First, make the sauce. In a large non-aluminum sauce pan, melt the butter over medium heat. Add the onion, garlic and shallot and saute until softened. Add cola, bay leaves, ketchup, Worcestershire, dry mustard, vinegar, salt and pepper. Mix well and cook on low simmer for 1 hour. Stir occasionally. Sauce will be thick and bubbly.
Preheat oven to 350˚. In a large Pyrex pan, ladle 1/2 cup or so of sauce on the bottom. Arrange the chicken (skin side up) in the pan. Spoon about 1/2 cup or more over the chicken pieces, using the back of the spoon to cover the chicken pieces completely. Bake for 30 minutes. Flip pieces over and baste the other sides with a basting brush using the sauce and drippings on the bottom of the pan. Return to the oven and cook another 30 minutes.
You will have about a cup or more of sauce left in your pan. After the hour is up, kick up your oven to broil. With 1 /2 cup of the extra sauce, spoon over the chicken pieces and broil them until charred and crispy (about 4 minutes). Flip your pieces over and take another 1/2 cup of sauce and ladle it over the flipped chicken, and broil for another 4 minutes. Chicken will have a nice caramelized char over the skin and ready to be served. Let the chicken cool down for 5 minutes before serving. If you have a little extra sauce, serve it in a small bowl in case anyone wants extra. I made a brown rice pilaf with vegetables as a side, but this would be great with corn or potato salad. It has a nice barbecue feel considering it's oven baked!
We have been having a lot of bone-in chicken at our house these days. My daughter is in a huge chicken leg craze. However, we always tend to have 1 or 2 pieces left over. Reheating bone-in chicken is not always easy or ideal for left overs. So this weekend I decided to whip up some whole wheat pasta primavera using the left over chicken. Even with a low fat milk, this was very delectable. I used veggies we had in the freezer and fridge, but I imagine that you can use whatever vegetables you have on hand (zucchini, broccoli, sun dried tomatoes, spinach come to mind) and it would be just as good. Remember, being a domestic diva means being a whiz with left overs and what you have on hand. This recipe fits the bill.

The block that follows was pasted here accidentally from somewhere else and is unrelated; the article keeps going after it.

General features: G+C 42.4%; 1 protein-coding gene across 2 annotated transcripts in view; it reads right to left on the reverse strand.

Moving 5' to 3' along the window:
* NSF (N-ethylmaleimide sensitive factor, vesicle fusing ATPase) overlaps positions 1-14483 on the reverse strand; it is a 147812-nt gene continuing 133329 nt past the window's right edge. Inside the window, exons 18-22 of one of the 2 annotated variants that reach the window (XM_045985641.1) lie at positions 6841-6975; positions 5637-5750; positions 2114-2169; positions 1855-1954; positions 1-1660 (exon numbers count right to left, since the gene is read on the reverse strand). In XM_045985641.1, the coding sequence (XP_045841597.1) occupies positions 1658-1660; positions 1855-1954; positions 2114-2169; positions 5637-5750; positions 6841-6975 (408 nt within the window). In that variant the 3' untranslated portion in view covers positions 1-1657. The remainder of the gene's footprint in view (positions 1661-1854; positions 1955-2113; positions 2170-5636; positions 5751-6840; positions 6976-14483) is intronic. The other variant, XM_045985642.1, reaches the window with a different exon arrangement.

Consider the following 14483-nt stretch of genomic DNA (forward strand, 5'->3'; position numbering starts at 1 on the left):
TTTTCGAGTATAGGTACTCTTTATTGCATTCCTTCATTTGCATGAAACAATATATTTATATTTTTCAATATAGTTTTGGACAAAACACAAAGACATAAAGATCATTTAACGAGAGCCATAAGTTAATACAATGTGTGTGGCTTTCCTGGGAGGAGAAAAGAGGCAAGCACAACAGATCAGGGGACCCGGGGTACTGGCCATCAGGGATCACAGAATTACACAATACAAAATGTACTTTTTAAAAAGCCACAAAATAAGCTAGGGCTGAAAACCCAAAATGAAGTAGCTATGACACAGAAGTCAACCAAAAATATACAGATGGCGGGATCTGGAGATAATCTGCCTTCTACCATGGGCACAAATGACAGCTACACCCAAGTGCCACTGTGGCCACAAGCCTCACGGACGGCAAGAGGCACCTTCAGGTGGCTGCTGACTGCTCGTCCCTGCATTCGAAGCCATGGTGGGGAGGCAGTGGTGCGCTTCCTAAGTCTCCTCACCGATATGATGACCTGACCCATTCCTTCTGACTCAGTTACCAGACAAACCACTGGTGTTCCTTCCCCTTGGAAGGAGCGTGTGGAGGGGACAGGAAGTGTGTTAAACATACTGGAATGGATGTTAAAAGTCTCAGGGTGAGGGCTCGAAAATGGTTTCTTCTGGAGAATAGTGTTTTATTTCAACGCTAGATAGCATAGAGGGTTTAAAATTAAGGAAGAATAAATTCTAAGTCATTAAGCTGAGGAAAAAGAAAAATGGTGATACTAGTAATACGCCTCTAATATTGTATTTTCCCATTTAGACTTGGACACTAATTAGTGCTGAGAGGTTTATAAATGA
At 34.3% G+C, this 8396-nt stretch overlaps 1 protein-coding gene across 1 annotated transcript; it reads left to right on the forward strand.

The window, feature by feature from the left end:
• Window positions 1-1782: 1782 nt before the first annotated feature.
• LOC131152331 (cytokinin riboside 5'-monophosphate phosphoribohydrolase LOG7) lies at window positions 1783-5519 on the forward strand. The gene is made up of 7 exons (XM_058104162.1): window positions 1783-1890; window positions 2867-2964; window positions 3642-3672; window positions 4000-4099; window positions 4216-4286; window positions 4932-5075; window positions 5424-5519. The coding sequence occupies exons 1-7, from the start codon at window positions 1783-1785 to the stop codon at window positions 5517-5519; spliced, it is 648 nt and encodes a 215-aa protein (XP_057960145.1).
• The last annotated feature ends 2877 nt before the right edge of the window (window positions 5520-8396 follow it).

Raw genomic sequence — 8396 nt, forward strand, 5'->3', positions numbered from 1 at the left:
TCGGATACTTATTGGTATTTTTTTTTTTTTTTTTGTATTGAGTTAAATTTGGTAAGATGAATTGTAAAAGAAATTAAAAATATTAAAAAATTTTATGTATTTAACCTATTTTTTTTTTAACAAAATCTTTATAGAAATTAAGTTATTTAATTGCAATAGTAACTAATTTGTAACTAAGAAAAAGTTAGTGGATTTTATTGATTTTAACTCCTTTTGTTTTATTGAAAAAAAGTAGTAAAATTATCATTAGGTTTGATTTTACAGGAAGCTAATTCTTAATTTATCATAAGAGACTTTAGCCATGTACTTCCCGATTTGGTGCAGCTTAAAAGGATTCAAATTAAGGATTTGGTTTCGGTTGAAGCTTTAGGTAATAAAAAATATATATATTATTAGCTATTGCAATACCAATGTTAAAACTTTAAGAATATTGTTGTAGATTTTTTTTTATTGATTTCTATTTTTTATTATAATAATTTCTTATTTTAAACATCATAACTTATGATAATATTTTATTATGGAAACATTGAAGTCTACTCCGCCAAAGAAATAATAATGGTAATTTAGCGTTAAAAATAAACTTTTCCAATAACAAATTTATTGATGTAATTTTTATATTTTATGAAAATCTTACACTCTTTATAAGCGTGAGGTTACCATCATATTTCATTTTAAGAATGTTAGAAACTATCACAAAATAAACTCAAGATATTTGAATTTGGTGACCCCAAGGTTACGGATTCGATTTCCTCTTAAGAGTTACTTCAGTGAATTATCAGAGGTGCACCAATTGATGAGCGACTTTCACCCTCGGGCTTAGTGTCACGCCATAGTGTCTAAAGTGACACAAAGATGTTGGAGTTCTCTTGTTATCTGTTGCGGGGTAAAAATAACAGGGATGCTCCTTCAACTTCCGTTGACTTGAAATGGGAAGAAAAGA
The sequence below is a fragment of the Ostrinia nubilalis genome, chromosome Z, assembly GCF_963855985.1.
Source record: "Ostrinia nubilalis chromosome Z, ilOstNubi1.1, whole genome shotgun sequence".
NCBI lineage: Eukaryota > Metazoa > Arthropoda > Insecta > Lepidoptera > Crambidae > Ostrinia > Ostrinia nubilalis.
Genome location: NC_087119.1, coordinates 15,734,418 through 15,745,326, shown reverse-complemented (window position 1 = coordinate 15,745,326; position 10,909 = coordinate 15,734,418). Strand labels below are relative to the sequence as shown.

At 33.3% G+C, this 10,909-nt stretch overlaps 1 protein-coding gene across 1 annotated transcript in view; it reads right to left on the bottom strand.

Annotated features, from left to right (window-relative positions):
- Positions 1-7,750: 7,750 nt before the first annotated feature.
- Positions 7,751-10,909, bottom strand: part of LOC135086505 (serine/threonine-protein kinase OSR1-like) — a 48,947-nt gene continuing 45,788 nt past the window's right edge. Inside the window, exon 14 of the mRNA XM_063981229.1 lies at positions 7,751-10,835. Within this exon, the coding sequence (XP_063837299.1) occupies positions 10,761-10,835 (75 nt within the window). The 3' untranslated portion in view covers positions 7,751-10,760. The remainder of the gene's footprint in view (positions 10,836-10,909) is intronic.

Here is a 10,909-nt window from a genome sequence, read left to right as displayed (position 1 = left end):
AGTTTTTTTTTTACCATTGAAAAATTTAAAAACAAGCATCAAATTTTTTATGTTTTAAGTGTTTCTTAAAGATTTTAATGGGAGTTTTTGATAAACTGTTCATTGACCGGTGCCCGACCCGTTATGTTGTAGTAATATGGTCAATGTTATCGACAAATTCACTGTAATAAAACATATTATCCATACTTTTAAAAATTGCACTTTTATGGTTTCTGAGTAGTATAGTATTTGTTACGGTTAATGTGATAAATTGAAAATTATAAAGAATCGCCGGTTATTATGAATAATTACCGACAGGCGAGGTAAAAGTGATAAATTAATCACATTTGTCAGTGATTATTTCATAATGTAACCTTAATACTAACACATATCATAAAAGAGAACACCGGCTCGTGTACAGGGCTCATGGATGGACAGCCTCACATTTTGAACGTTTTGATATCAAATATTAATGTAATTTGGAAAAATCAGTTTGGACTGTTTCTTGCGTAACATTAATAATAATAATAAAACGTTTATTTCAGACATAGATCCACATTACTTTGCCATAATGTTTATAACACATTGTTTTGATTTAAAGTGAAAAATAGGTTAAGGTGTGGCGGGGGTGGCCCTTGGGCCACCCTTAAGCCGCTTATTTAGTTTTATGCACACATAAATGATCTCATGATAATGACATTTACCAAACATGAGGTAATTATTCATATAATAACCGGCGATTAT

1 lb. whole wheat linguine, cooked al dente
1 Tbsp butter
2 Tbsp olive oil
1/4 cup finely chopped red onion
2 carrots, diced
1 cup sliced white button mushrooms
1/2 cup frozen peas
2 cups cooked chicken, roughly chopped
5 Tbsp butter
1/4 cup flour
1 1/2 tsp granulated chicken broth
2 1/2 cups low fat milk
salt and pepper to taste
2 Tbsp dry sherry
1/2 cup grated Parmesan cheese plus more for garnish
Heat and melt the 1 Tbsp butter and olive oil in a large saute pan over medium heat. Add garlic and onion and cook until softened. Add carrots and mushrooms and cook for 5-7 minutes until browned and softened. Meanwhile, if your chicken is not chopped yet, go ahead and chop it up. We used left over bone in chicken so we cut the meat off the bone and chopped away.
Now, back to your pan. Add the frozen peas and chopped chicken, and continue cooking until peas are softened and chicken has been heated and has released some of it's juices.With a slotted spoon, pull out your chicken and veggies and set them aside in a bowl. Keep them warm. In the same pan over the same heat, melt the 5 Tbsp. butter. Add the flour and with a spoon, mix and push around the pan until a paste forms and begins to cook. Now with whisk in one hand and milk in the other, slowly pour the milk in the roux cooking in the pan, whisking as you go so no clumps form. Continue mixing after all the milk has been poured. Lower temp a little. While milk begins to cook and thicken, add the granulated chicken broth, salt and pepper. Whisk some more. Sauce will begin to thicken. When this happens, add the sherry and mix. When it is the consistency of a very loose custard, add the Parmesan cheese and mix. Finally, add back the vegetables and chicken, and whisk until evenly distributed. In your big pasta pan you cooked your noodles in, add your cooked pasta back in there and toss with the sauce until well combined. Serve with extra Parmesan cheese.